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ISSN 1409-6900 | UDK 82+7     Blesok no. 58 | volume XI | January-February, 2008



                     Peer-reviewed journal
Blesok no. 58January-February, 2008

Weighty truths, lightly

p. 1
Cynthia Haven

In his relaxed, California voice, Berkeley poet Robert Hass melds the historical with the intimate in his most successful collection yet, writes Cynthia Haven in The San Francisco Magazine []

All morality is banal. To write that war is bad, honesty is the best policy, death imminent for us all is to court cliché. It’s all true, but to make it felt? The art of poetry is making the obvious become lovely and new again, coaxing it into memorable speech. Robert Hass’s poems, especially in his long-awaited fifth collection, Time and Materials: Poems 1997–2005, can have just that effect.
    “Art and Life,” for instance, an extended riff on Vermeer’s Woman Pouring Milk, explores art, restoration, light, paint, and rebirth—almost in one long, miraculous breath. Hass, who teaches at UC Berkeley, resists the quick quote or easy quip: the wonder of this remarkable poem is how it quietly circles round and round back into itself over three-plus pages.
    What’s rarer still is the quiet moral authority that speaks through the new poems, the assuredness of a voice that can take on the horrors of war and the huckleberries of Inverness in the same measured way, without hysteria or hyperbole. Each poem resists the obvious showstopper line, instead incorporating slow effects that build momentum over the whole collection, measuring our actions and choices against a backdrop of silence and death. Hass has always attempted to link the historical moment with the intimate, but here the fusion is close to perfect. The voice that speaks through these poems is wiser, more seasoned, more certain of itself and its terrain.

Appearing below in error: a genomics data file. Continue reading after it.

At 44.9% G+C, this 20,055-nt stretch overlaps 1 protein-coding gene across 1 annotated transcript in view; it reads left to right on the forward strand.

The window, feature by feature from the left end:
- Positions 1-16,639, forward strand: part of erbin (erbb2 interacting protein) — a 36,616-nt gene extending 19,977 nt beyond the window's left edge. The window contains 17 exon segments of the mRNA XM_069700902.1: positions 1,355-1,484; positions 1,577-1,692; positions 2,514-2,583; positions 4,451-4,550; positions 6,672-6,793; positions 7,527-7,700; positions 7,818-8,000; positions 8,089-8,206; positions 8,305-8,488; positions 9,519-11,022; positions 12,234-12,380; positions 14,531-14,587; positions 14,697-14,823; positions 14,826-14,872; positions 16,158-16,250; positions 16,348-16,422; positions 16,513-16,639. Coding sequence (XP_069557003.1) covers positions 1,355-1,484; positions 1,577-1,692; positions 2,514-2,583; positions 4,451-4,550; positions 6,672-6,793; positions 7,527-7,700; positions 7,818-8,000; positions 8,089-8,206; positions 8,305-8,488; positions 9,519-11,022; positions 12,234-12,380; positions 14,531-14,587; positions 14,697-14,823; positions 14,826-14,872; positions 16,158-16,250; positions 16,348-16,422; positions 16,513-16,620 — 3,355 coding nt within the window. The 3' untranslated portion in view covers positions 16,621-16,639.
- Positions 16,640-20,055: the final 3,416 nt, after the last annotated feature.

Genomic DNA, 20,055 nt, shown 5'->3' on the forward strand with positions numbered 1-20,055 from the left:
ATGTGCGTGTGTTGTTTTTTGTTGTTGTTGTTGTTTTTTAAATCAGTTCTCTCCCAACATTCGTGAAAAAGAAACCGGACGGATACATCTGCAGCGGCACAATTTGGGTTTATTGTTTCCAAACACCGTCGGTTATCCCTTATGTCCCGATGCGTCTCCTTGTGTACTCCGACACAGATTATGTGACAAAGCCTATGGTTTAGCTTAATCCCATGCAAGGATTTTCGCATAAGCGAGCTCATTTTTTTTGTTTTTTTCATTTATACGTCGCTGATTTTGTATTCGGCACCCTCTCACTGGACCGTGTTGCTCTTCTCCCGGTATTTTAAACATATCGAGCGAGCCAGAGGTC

These poems extend Hass’s lifelong meditation on loss, on memory, on grief and wonder, on the various glitches “through which chance / And terror enter on the world,” as he says in one of the poems, and, increasingly, on what he has called our moral responsibility to history.
    In a sense, such musings began with a personal vision in Hass’s landmark early poem “Meditation at Lagunitas,” with its near epigrammatic opening lines—“All the new thinking is about loss. / In this it resembles all the old thinking”—and gradually embraced the world. In Hass’s relaxed, Californian, thinking-out-loud voice, the poems usually sound like an extended discussion with himself. A voice this unstrident can tackle subject matter that would, in less skilled hands, simply be heavy-handed and tendentious.
    Take “Ezra Pound’s Proposition,” which begins by noting Pound’s contention that, in Hass’s

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